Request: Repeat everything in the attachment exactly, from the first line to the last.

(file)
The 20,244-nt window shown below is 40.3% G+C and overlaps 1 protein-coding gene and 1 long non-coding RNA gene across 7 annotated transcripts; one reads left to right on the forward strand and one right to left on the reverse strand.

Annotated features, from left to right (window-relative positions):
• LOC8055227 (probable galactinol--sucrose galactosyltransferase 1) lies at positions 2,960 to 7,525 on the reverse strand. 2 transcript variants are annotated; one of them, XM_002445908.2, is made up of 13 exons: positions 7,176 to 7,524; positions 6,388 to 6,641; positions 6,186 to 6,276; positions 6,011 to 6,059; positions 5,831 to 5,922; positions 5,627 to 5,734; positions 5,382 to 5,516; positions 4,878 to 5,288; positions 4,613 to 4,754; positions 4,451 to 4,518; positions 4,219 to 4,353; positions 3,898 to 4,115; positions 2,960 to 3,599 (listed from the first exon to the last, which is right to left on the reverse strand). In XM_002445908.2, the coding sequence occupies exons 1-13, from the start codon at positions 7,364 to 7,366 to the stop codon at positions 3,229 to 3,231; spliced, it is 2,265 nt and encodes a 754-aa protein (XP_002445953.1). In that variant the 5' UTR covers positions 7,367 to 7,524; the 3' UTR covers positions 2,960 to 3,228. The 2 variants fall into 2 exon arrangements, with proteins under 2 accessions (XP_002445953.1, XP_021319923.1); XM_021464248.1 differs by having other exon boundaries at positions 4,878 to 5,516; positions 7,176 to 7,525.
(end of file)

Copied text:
The 20,244-nt window shown below is 40.3% G+C and overlaps 1 protein-coding gene and 1 long non-coding RNA gene across 7 annotated transcripts; one reads left to right on the forward strand and one right to left on the reverse strand.

Annotated features, from left to right (window-relative positions):
• LOC8055227 (probable galactinol--sucrose galactosyltransferase 1) lies at positions 2,960 to 7,525 on the reverse strand. 2 transcript variants are annotated; one of them, XM_002445908.2, is made up of 13 exons: positions 7,176 to 7,524; positions 6,388 to 6,641; positions 6,186 to 6,276; positions 6,011 to 6,059; positions 5,831 to 5,922; positions 5,627 to 5,734; positions 5,382 to 5,516; positions 4,878 to 5,288; positions 4,613 to 4,754; positions 4,451 to 4,518; positions 4,219 to 4,353; positions 3,898 to 4,115; positions 2,960 to 3,599 (listed from the first exon to the last, which is right to left on the reverse strand). In XM_002445908.2, the coding sequence occupies exons 1-13, from the start codon at positions 7,364 to 7,366 to the stop codon at positions 3,229 to 3,231; spliced, it is 2,265 nt and encodes a 754-aa protein (XP_002445953.1). In that variant the 5' UTR covers positions 7,367 to 7,524; the 3' UTR covers positions 2,960 to 3,228. The 2 variants fall into 2 exon arrangements, with proteins under 2 accessions (XP_002445953.1, XP_021319923.1); XM_021464248.1 differs by having other exon boundaries at positions 4,878 to 5,516; positions 7,176 to 7,525.